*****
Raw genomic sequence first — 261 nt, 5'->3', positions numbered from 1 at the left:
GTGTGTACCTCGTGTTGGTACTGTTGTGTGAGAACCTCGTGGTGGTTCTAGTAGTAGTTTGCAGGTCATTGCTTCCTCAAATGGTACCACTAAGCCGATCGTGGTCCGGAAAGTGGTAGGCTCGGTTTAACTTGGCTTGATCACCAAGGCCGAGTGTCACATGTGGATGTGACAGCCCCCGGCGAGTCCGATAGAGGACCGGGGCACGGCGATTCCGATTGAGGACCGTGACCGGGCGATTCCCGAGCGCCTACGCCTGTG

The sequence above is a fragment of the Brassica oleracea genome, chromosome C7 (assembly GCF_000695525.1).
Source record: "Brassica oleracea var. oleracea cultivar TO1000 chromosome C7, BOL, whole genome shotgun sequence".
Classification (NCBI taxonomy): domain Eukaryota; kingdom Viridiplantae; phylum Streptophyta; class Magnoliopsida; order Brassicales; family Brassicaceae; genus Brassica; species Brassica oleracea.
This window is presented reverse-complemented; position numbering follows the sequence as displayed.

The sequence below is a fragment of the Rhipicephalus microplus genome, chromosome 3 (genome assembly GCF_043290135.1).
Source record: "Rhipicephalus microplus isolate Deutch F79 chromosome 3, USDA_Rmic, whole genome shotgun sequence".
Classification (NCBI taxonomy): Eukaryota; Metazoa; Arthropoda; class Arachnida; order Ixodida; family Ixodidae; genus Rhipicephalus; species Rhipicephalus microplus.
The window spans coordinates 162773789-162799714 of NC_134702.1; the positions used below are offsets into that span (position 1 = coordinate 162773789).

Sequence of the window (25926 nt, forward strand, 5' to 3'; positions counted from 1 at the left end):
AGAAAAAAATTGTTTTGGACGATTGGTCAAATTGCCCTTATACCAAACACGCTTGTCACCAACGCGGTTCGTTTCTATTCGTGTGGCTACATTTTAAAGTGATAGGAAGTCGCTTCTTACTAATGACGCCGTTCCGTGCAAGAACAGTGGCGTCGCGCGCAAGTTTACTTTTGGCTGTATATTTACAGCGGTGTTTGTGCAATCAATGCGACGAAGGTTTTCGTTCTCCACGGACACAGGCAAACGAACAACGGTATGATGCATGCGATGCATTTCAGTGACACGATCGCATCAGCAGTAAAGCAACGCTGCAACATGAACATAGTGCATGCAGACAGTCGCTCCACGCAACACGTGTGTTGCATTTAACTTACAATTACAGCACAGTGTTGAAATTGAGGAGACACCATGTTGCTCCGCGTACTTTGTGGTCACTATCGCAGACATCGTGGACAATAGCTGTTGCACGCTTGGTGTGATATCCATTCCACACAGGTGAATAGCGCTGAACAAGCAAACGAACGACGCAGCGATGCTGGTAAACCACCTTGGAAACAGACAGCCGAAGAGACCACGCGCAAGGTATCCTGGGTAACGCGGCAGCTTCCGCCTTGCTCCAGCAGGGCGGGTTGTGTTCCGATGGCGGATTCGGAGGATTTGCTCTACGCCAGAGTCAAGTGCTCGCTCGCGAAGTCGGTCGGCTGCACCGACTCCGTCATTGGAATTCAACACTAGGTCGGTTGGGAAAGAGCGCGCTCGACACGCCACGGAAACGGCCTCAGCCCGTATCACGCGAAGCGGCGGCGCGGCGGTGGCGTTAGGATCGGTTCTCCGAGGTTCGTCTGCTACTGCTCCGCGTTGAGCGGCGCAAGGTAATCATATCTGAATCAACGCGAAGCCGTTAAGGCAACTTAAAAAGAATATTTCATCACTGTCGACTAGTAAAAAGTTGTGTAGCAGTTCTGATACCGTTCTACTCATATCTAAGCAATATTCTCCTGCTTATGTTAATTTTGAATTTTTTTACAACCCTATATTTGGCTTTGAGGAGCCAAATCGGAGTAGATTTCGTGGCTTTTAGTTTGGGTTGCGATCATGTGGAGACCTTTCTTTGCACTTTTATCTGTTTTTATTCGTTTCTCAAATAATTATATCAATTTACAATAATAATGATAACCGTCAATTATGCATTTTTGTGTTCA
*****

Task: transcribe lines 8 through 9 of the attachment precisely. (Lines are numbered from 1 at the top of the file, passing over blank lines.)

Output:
Source record: "Rhipicephalus microplus isolate Deutch F79 chromosome 3, USDA_Rmic, whole genome shotgun sequence".
Classification (NCBI taxonomy): Eukaryota; Metazoa; Arthropoda; class Arachnida; order Ixodida; family Ixodidae; genus Rhipicephalus; species Rhipicephalus microplus.